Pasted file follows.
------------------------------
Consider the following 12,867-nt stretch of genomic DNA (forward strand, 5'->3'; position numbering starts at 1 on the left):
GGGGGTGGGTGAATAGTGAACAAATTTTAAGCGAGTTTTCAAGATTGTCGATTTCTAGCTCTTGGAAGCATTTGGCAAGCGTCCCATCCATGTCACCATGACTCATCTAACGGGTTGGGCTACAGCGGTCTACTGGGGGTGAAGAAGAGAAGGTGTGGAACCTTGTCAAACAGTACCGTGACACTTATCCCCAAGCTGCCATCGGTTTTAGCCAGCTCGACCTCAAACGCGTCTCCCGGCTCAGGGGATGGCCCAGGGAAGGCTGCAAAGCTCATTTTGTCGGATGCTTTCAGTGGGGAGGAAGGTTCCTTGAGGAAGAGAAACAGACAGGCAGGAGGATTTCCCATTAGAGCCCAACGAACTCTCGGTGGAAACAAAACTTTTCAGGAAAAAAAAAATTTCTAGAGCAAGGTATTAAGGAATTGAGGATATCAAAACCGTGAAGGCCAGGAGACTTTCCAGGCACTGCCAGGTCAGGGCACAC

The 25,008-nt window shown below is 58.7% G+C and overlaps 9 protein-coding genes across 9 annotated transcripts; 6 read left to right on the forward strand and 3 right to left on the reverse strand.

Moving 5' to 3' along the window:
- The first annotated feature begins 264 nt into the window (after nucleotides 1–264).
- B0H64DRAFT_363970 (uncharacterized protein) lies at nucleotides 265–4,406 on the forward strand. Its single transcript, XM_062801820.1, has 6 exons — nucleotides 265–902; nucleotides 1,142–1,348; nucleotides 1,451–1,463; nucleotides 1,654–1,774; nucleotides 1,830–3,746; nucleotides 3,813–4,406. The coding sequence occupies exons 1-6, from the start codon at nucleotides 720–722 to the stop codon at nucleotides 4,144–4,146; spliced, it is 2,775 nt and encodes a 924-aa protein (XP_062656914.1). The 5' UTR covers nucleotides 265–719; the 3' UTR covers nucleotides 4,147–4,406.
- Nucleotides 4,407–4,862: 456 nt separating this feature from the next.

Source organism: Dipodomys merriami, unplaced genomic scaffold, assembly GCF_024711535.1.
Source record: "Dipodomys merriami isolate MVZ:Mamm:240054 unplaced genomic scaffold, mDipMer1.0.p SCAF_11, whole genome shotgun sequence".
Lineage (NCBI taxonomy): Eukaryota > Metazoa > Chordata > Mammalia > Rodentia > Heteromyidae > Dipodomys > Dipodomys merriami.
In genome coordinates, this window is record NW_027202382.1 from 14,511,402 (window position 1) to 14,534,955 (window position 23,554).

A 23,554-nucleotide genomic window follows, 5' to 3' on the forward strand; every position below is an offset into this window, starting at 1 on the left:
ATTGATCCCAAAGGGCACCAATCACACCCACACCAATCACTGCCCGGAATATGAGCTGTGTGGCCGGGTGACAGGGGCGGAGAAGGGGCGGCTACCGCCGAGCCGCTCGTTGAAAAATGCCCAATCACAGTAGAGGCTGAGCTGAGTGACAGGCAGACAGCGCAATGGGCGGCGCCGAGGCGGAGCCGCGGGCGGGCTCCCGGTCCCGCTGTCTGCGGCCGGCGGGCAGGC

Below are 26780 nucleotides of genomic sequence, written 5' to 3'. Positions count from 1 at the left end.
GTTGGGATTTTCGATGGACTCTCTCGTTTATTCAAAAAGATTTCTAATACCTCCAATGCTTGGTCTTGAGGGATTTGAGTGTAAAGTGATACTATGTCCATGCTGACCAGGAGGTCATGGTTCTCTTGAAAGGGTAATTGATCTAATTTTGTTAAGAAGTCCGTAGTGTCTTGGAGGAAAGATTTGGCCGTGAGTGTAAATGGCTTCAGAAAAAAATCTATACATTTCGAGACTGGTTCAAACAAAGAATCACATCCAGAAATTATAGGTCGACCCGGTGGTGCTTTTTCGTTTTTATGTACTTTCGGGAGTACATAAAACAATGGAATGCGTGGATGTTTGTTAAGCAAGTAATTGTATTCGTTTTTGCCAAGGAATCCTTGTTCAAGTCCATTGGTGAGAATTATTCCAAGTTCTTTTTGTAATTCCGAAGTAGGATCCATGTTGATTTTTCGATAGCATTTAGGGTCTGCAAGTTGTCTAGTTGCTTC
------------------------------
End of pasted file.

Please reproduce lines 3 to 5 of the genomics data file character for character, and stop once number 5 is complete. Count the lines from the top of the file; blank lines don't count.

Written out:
The 25,008-nt window shown below is 58.7% G+C and overlaps 9 protein-coding genes across 9 annotated transcripts; 6 read left to right on the forward strand and 3 right to left on the reverse strand.

Moving 5' to 3' along the window:
- The first annotated feature begins 264 nt into the window (after nucleotides 1–264).